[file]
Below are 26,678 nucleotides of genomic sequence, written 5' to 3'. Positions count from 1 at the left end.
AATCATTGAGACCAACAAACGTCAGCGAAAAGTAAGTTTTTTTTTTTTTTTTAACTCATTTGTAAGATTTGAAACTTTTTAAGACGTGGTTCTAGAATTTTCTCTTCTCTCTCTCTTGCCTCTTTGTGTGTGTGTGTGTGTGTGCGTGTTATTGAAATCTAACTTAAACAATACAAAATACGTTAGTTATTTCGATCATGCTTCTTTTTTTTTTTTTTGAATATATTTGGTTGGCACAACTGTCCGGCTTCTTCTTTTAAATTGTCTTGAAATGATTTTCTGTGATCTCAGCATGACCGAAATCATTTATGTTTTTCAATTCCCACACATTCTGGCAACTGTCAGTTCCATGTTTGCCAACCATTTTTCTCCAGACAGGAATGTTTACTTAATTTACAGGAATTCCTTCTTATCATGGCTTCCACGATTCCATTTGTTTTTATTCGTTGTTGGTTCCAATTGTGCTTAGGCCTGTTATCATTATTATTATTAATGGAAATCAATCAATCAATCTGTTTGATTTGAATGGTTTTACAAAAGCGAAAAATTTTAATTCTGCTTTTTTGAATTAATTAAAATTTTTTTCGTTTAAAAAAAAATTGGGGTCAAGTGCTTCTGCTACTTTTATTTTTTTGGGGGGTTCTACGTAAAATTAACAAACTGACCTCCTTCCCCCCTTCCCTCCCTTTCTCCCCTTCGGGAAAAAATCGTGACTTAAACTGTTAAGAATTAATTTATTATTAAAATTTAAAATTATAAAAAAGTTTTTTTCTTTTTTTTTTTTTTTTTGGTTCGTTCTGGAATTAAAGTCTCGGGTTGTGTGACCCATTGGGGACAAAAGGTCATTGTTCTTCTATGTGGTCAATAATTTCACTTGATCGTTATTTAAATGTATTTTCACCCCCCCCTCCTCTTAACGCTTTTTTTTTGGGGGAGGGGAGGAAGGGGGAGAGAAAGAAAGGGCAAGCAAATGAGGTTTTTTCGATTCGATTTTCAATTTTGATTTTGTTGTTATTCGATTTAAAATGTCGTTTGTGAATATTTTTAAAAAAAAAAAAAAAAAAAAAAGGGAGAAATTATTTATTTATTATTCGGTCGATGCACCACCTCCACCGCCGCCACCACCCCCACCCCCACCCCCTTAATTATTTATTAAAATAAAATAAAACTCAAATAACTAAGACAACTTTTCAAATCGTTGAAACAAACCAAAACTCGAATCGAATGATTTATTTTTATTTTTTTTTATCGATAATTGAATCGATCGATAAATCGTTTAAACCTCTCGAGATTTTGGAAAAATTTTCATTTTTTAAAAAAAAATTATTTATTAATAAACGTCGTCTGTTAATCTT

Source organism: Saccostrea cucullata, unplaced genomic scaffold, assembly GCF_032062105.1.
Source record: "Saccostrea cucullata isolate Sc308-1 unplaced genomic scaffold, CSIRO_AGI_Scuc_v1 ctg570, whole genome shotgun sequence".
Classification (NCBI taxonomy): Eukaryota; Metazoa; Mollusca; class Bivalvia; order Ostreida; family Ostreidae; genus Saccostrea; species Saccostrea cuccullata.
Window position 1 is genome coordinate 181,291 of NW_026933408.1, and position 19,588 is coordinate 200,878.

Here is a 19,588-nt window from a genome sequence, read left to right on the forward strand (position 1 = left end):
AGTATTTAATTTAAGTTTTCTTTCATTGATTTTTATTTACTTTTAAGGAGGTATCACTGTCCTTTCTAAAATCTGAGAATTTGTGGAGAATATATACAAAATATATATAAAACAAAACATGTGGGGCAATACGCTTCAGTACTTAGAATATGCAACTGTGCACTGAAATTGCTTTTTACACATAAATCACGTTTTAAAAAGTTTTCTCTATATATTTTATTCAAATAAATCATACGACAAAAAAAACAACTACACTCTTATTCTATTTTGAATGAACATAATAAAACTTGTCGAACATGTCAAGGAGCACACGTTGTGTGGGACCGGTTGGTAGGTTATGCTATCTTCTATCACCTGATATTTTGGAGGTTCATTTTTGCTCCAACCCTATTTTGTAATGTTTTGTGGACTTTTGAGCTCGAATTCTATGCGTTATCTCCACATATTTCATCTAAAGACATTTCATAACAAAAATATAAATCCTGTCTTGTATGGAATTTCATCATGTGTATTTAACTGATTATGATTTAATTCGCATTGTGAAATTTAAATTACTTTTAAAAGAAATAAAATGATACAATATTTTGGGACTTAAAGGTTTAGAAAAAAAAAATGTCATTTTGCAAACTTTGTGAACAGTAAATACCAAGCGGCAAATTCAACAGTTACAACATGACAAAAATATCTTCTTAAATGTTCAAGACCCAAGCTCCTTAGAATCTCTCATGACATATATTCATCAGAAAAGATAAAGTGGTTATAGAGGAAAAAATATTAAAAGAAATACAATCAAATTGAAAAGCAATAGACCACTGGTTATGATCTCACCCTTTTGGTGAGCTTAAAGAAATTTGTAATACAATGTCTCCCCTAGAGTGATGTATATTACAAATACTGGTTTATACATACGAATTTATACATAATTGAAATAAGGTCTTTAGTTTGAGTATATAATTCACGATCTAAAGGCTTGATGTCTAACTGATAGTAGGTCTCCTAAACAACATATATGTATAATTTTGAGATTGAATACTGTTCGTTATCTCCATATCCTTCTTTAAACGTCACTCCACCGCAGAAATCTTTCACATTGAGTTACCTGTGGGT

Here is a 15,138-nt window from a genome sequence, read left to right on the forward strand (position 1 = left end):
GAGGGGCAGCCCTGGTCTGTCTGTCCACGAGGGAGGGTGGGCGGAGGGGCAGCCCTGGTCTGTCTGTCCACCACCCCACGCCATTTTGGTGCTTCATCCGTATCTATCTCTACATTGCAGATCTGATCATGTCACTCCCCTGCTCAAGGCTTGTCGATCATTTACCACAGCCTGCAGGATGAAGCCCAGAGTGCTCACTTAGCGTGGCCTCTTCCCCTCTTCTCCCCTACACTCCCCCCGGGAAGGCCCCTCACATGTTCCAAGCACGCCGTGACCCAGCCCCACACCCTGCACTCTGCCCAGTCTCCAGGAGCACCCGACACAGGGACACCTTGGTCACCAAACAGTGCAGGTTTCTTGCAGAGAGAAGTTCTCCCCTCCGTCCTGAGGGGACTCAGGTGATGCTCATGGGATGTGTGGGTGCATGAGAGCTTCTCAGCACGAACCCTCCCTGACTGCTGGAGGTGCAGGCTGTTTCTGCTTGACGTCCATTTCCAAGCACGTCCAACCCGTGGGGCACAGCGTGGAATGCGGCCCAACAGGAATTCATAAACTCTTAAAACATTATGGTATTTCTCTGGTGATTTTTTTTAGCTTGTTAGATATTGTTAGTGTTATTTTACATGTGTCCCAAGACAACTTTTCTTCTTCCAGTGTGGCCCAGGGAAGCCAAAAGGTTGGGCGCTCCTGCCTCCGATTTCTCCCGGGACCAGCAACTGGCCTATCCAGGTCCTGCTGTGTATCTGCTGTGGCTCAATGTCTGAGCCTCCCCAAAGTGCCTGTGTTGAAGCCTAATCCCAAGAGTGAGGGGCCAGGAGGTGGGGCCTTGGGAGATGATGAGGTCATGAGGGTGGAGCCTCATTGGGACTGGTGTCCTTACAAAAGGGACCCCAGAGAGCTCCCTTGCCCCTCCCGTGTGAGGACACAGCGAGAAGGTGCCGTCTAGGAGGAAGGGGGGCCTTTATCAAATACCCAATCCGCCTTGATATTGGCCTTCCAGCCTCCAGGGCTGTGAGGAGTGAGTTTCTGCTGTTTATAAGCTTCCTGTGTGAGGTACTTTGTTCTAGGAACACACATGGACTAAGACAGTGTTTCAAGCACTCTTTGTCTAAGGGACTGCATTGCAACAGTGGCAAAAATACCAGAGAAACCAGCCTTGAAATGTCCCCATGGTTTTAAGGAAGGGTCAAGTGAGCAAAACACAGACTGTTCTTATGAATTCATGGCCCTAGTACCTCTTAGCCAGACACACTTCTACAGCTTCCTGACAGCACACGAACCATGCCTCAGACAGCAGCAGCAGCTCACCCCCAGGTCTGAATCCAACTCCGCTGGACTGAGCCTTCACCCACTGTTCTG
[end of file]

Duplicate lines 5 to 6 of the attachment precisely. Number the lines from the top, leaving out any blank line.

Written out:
Classification (NCBI taxonomy): Eukaryota; Metazoa; Mollusca; class Bivalvia; order Ostreida; family Ostreidae; genus Saccostrea; species Saccostrea cuccullata.
Window position 1 is genome coordinate 181,291 of NW_026933408.1, and position 19,588 is coordinate 200,878.